Global grain prices recorded biggest drop since 2008 in July
Food prices fall across the board
According to FAO statistics, the global food price index was 140.9 in July, down 13.3 or about 8.6% from June, the largest monthly decline since October 2008. But compared with July last year, the index still rose 13.1% in July this year.
The fall in the food price index in July was mainly due to sharp declines in grain and vegetable oil prices; dairy and meat prices also fell, but to a lesser extent.
The FAO's global cereal price index for July was 147.3, down 11.5 percent from June, and international prices for all cereals surveyed fell. Among them, the biggest decline was in wheat, which fell 14.5% from June. Part of the reason for the decline in wheat prices was the agreement between Russia and Ukraine on Black Sea grains, the report said. In addition to this, a bumper wheat harvest in the northern hemisphere also had an impact on prices.
Global coarse grain prices fell 11.2% from June, the fourth consecutive month of declines ; global corn prices fell 10.7%, also due to the Black Sea grain deal and earlier corn harvests in Argentina and Brazil than last year.
The vegetable oil price index fell to 171.1 in July, down 19.2% from June and the lowest in 10 months. International palm oil prices fell for the fourth consecutive month on the back of ample Indonesian palm oil exports . While there are doubts about the reliability of Black Sea grains, sunflower oil prices have fallen markedly due to lower global import demand. In addition to this, lower crude oil prices also helped to cool vegetable oil prices .
Buyers refuse to accept the goods, more than 26,000 tons of corn will find new buyers
On August 1, local time, the cargo ship "RAZONI", carrying 26,000 tons of Ukrainian corn , left the port in southern Ukraine and sailed to the port of Tripoli, Lebanon.
According to CCTV News, on August 8, local time, the Ukrainian Embassy in Lebanon posted on social media that Lebanese buyers refused to receive more than 26,000 tons of corn carried by the " RAZONI " due to delayed shipments for more than five months. ” is looking for new buyers for the grain.
The grain carrier "RAZONI" departed from the port of Odessa, Ukraine on August 1. It is the first grain carrier to depart from Ukraine under .
According to the previously announced plan, the grain ship "RAZONI" should arrive at the port of Tripoli, a city in northern Lebanon, on the morning of August 7, local time. On the evening of August 6, the Ukrainian Embassy in Lebanon stated that the "RAZONI" could not arrive at the Tripoli port on time. The person in charge of the port of Tripoli subsequently confirmed that the grain ship had removed the "Port of Tripoli" from the list of destinations. On August 7, the Lebanese Ministry of Public Works confirmed that the "RAZONI" had changed its course.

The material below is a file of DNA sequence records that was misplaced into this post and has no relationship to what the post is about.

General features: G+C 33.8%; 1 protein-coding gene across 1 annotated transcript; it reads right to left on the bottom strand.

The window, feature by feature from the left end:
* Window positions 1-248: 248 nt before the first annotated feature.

First cargo ship carrying Ukrainian grain passes through Black Sea
Xinhua News Agency reported on August 2 that after Russia and Ukraine signed agreements with the United Nations and Turkey respectively to resume the export of agricultural products from the Black Sea ports, the first cargo ship carrying Ukrainian grain left the port of Odessa on the morning of August 1, It anchored near Istanbul, Turkey's largest city, and underwent joint inspections before arriving in Lebanon.
According to the Associated Press, the Sierra Leone-flagged cargo ship "Lazzoni" honked its horn as it left the port on the morning of the 1st and loaded more than 26,000 tons of corn.
Ukrainian Infrastructure Minister Alexander Kubrakov confirmed the departure of the cargo ship on social media "Twitter".
It is understood that this is the first cargo ship carrying Ukrainian grain to pass through the Black Sea since Russia launched a special military operation against Ukraine on February 24.
It is understood that Russia and Ukraine are the world's largest exporters of wheat and corn. The escalation of the crisis in Ukraine disrupted the operation of ports, superimposed the impact of Western sanctions, and a large amount of grain was stranded in Ukraine and could not be shipped out, and the global food crisis intensified.
Ukraine accused Russia of blocking ports to prevent Ukrainian exports of grain. Russia denies interfering with Ukrainian exports, accusing Ukraine of laying a large number of mines in the Black Sea, jeopardizing the safety of navigation.
On July 22, Russia and Ukraine signed a "parallel agreement" with Turkey and the United Nations respectively on the export of agricultural products from the Black Sea ports in Istanbul. The content includes establishing a joint coordination center in Istanbul and ensuring the safety of food transportation. Both Russia and Ukraine agreed that neither party may attack the delivery. For the ships of agricultural products, the Istanbul Joint Coordination Center will assign representatives from all parties to jointly manage the ships entering and leaving the port . Three Ukrainian ports, including Odessa, will begin to ship grain and fertilizers out.
Ukrainian President Volodymyr Zelensky said in a video speech on the evening of the 1st that the shipment of the above-mentioned goods was "the first positive signal that there is an opportunity to prevent the spread of the world food crisis." He urged international partners to closely monitor Russia's compliance with the agreement.
Russian Presidential Press Secretary Dmitry Peskov said the departure of the Lazoni was "very positive" news and would help test "the efficiency of the mechanisms agreed during the talks in Istanbul."
More ships will leave Ukrainian ports via safe waterways, the Associated Press said. The Ukrainian government said another 16 ships laden with grain were waiting to leave the port of Odessa.
However, some shipping companies are still assessing risks and are in no hurry to export grain via the Black Sea.